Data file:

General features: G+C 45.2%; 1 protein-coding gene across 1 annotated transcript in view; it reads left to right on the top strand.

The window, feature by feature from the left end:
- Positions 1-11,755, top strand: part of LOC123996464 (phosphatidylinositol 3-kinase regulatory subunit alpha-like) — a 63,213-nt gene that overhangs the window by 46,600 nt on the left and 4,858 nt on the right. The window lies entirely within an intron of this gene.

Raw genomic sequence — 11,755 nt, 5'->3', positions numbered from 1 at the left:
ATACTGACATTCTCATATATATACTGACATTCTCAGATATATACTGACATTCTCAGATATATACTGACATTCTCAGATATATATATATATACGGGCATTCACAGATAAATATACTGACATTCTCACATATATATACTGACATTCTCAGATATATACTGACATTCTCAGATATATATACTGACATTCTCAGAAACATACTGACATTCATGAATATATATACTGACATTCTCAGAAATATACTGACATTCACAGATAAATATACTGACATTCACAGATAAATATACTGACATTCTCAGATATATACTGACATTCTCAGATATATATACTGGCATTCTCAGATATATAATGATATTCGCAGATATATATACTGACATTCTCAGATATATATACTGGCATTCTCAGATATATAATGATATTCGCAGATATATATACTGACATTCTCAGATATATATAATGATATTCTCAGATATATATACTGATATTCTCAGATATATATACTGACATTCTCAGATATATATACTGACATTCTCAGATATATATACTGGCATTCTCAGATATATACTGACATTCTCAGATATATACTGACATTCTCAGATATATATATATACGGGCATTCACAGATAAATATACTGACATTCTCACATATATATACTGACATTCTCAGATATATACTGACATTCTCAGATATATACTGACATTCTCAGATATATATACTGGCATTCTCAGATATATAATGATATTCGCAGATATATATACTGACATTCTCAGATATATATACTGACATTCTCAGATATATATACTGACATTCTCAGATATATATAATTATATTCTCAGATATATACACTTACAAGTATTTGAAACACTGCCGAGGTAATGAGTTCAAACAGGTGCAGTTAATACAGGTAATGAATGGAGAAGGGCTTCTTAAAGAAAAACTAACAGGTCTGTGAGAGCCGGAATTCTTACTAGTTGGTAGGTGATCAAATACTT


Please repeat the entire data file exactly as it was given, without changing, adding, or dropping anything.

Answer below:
General features: G+C 45.2%; 1 protein-coding gene across 1 annotated transcript in view; it reads left to right on the top strand.

The window, feature by feature from the left end:
- Positions 1-11,755, top strand: part of LOC123996464 (phosphatidylinositol 3-kinase regulatory subunit alpha-like) — a 63,213-nt gene that overhangs the window by 46,600 nt on the left and 4,858 nt on the right. The window lies entirely within an intron of this gene.

Raw genomic sequence — 11,755 nt, 5'->3', positions numbered from 1 at the left:
ATACTGACATTCTCATATATATACTGACATTCTCAGATATATACTGACATTCTCAGATATATACTGACATTCTCAGATATATATATATATACGGGCATTCACAGATAAATATACTGACATTCTCACATATATATACTGACATTCTCAGATATATACTGACATTCTCAGATATATATACTGACATTCTCAGAAACATACTGACATTCATGAATATATATACTGACATTCTCAGAAATATACTGACATTCACAGATAAATATACTGACATTCACAGATAAATATACTGACATTCTCAGATATATACTGACATTCTCAGATATATATACTGGCATTCTCAGATATATAATGATATTCGCAGATATATATACTGACATTCTCAGATATATATACTGGCATTCTCAGATATATAATGATATTCGCAGATATATATACTGACATTCTCAGATATATATAATGATATTCTCAGATATATATACTGATATTCTCAGATATATATACTGACATTCTCAGATATATATACTGACATTCTCAGATATATATACTGGCATTCTCAGATATATACTGACATTCTCAGATATATACTGACATTCTCAGATATATATATATACGGGCATTCACAGATAAATATACTGACATTCTCACATATATATACTGACATTCTCAGATATATACTGACATTCTCAGATATATACTGACATTCTCAGATATATATACTGGCATTCTCAGATATATAATGATATTCGCAGATATATATACTGACATTCTCAGATATATATACTGACATTCTCAGATATATATACTGACATTCTCAGATATATATAATTATATTCTCAGATATATACACTTACAAGTATTTGAAACACTGCCGAGGTAATGAGTTCAAACAGGTGCAGTTAATACAGGTAATGAATGGAGAAGGGCTTCTTAAAGAAAAACTAACAGGTCTGTGAGAGCCGGAATTCTTACTAGTTGGTAGGTGATCAAATACTT